Japanese protesters are accusing the Chinese regime of invading Japan as tensions simmer over disputed islands in the South China Sea. It's one of a number of protests held in both countries since a shipping incident near the islands last month.
Several thousand Japanese marched through Tokyo on Saturday to protest against what they claim is the Chinese regime's intrusion into a small group of disputed islands in the South China Sea.
It's the second protest in Japan since a collision between Japanese patrol ships and a Chinese fishing boat near the islands—called Senkaku in Japanese and Diaoyu in Chinese—which both countries claim as their own.
The incident has also fueled anti-Japan protests in China, leading to diplomatic tensions between the two countries.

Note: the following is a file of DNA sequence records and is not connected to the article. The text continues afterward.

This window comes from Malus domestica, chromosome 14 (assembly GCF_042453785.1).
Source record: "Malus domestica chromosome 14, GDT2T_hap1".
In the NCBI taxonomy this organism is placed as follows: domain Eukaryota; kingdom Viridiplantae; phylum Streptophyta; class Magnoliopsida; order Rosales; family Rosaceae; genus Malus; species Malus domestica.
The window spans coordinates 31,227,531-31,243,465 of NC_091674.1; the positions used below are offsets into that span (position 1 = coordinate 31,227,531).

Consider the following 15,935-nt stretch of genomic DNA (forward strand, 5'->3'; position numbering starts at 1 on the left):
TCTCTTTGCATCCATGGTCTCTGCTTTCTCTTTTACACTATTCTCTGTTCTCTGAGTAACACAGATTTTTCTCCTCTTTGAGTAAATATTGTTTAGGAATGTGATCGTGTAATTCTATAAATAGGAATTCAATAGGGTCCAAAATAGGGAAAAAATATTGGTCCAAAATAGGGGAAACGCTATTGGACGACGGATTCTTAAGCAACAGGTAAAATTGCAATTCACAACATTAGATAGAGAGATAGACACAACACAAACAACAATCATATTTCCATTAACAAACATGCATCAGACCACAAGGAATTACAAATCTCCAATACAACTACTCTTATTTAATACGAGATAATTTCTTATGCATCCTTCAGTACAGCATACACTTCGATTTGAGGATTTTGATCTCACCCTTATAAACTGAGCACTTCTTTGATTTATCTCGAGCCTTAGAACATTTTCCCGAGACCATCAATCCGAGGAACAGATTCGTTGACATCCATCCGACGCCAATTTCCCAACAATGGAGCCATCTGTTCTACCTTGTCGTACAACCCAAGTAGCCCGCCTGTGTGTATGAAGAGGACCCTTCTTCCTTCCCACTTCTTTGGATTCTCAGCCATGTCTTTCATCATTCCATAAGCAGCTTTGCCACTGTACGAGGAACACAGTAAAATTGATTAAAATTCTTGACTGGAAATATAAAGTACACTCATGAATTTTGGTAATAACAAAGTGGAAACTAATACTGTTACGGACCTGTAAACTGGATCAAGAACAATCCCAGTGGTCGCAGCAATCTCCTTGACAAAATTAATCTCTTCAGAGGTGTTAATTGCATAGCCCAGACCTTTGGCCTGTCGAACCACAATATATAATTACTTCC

More than 2000 protesters marched near the Chinese Embassy, shouting slogans decrying the Chinese regime's so-called invasion of the Senkaku islands, Japan and other Asian countries.
A local politician at the rally spoke critically against the Chinese regime.
[Shingo Nishimura, Politician of Japan's Sunrise Party]:
"The Chinese Communist Party is clearly an enemy of us free citizens. So they cannot be allowed to expand or increase their power. Japan must stand firm not just for the Japanese but for the people of China as well."
Other protesters, like office employee Yuko Nonaka were calling for peace.
[Yuko Nonaka, Tax Office Employee]:
"It's not that I hate China or I want China to disappear. I hold this flag simply for world peace, it is not to instigate war."
Japan's Prime Minister Naoto Kan has come under pressure at home for his handling of the crisis, with critics claiming he caved in to the Chinese regime's demands by releasing the fishing boat captain.
Police briefly detained two Chinese protesters who tried to disrupt the rally.